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Inappropriate medication use among the elderly is particularly high. In fact, nearly one-third of elderly home health care patients surveyed in a recent study were taking a drug considered inappropriate for older people or had some other evidence of a potential medication problem. Elderly home health care patients are frequent medication users, and advanced age and frailty may increase their susceptibility to adverse medication effects. Indeed, the Health Care Financing Administration (now the Centers for Medicare & Medicaid Services) requires that home health care agencies record all medications their patients are taking and conduct a drug regimen review.
Results of a survey by researchers at the Center for Education and Research in Therapeutics (CERT) at Vanderbilt University indicate that more effective methods are needed to improve medication use in this vulnerable group. The study was supported in part by the Agency for Healthcare Research and Quality (HS10384) and the John A. Hartford Foundation.
The researchers surveyed elderly (age 65 or older) home health care patients cared for by two of the largest urban home health care agencies in the United States between 1996 and 1998. They used two sets of expert panel criteria to define possible medication errors. The Home Health Criteria identified symptoms that indicate a problem with medication, such as uncontrolled hypertension despite antihypertensive use or recent falls or confusion while on psychotropic medications. The Beers criteria identify patterns of medication use that have been shown to be risky in the elderly, such as use of muscle relaxants and short-acting benzodiazepines, which are used to treat anxiety and insomnia.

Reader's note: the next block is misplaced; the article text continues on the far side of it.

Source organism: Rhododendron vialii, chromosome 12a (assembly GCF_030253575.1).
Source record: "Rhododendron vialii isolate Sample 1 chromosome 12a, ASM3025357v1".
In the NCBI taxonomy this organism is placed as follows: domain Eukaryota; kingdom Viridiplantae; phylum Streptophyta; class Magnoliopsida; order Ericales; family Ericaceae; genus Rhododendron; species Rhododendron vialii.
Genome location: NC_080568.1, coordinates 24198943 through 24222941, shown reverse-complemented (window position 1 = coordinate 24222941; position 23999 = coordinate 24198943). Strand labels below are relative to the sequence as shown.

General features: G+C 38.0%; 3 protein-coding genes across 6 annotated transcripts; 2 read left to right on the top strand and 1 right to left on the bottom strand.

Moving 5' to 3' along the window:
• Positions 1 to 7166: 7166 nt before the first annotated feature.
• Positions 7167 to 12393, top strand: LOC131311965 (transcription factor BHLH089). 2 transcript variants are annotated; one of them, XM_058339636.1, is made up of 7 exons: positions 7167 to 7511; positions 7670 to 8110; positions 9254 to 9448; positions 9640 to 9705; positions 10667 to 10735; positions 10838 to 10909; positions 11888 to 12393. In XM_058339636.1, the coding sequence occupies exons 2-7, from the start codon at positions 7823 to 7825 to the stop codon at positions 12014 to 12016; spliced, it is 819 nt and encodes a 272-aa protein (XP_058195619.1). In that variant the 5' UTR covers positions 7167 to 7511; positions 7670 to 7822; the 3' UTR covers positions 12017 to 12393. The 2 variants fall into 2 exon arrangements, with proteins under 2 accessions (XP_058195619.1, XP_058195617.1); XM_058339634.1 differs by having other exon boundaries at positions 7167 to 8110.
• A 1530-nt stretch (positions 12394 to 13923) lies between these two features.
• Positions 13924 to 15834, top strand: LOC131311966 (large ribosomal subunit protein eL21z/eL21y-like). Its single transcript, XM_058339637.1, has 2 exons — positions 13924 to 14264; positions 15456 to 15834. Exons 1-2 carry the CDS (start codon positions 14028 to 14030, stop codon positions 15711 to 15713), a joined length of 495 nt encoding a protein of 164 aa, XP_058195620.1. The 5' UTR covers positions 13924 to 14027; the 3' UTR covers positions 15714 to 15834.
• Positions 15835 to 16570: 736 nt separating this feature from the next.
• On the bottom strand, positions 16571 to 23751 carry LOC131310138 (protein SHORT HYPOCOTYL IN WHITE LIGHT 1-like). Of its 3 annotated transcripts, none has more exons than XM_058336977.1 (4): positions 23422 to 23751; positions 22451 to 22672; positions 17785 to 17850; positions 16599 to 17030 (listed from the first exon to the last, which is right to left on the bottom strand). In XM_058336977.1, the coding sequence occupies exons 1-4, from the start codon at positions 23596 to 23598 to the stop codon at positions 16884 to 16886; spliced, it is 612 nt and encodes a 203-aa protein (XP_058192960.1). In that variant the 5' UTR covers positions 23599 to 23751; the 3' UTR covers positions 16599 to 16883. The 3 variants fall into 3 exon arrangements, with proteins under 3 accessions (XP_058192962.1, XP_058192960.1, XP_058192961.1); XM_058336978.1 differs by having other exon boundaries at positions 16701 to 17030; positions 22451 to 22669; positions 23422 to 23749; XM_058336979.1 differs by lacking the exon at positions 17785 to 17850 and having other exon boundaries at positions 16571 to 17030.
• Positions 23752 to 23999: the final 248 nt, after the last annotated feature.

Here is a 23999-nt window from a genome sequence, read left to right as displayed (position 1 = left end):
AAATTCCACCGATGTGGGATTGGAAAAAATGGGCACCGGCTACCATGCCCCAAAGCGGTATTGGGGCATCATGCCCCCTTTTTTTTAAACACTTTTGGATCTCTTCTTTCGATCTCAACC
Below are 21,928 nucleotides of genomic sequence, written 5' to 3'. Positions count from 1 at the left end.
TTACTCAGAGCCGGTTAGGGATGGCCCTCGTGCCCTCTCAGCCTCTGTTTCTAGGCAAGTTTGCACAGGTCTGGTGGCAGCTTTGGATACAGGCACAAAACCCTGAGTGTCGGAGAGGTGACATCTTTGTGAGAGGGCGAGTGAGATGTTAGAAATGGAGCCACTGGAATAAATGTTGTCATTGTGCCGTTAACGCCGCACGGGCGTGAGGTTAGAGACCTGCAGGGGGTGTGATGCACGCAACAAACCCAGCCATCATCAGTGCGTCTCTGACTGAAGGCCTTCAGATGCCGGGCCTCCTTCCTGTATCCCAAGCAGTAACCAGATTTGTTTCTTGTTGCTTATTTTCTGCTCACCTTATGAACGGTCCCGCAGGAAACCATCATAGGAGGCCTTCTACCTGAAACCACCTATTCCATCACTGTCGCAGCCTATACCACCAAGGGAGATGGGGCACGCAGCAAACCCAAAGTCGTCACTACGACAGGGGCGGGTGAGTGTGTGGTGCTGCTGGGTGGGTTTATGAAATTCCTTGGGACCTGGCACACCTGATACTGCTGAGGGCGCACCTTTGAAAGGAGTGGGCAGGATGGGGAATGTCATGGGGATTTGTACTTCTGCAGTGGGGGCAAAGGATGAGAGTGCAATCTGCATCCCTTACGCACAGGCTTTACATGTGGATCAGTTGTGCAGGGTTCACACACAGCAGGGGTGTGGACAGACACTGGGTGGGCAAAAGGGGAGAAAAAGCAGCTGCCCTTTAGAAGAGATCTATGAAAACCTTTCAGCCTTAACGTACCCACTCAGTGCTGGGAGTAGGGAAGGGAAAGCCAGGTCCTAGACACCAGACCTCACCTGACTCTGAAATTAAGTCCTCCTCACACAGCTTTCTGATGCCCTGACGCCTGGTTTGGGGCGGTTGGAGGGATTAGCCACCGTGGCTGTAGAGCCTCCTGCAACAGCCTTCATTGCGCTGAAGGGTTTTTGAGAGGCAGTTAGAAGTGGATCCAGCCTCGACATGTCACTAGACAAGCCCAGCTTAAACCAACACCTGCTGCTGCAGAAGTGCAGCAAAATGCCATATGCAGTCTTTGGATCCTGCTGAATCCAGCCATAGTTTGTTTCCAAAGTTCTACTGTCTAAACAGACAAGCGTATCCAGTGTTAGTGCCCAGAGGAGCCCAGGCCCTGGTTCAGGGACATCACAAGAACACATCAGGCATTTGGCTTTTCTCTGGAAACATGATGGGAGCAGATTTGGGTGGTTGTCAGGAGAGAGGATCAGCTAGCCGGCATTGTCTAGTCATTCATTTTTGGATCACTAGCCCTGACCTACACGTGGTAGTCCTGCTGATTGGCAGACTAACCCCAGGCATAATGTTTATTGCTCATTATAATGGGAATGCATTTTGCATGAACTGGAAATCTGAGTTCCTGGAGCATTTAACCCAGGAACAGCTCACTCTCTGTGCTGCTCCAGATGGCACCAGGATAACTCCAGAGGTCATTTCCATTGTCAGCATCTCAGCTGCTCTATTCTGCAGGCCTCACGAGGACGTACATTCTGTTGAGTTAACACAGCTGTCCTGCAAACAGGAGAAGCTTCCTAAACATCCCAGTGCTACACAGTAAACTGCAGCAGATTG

The 6,718 patients studied took a median of five drugs, with 19 percent of them taking nine or more medications. Based on Home Health Criteria, 19 percent of patients had possible medication errors; based on Beers criteria, 17 percent did; 30 percent had possible medication errors based on both Home Health and Beers criteria. Ten percent of those taking one to three medications had possible errors, compared with 32 percent of those taking nine or more drugs based on Home Health Criteria, 8 percent and 32 percent, respectively, based on Beers criteria, and 16 percent and 50 percent, respectively, based on both criteria.
See "Possible medication errors in home healthcare patients," by Sarah Meredith, M.B.B.S., M.Sc., Penny H. Feldman, Ph.D., Dennee Frey, Pharm.D., and others, in the June 2001 Journal of the American Geriatrics Society 49, pp. 719-724.
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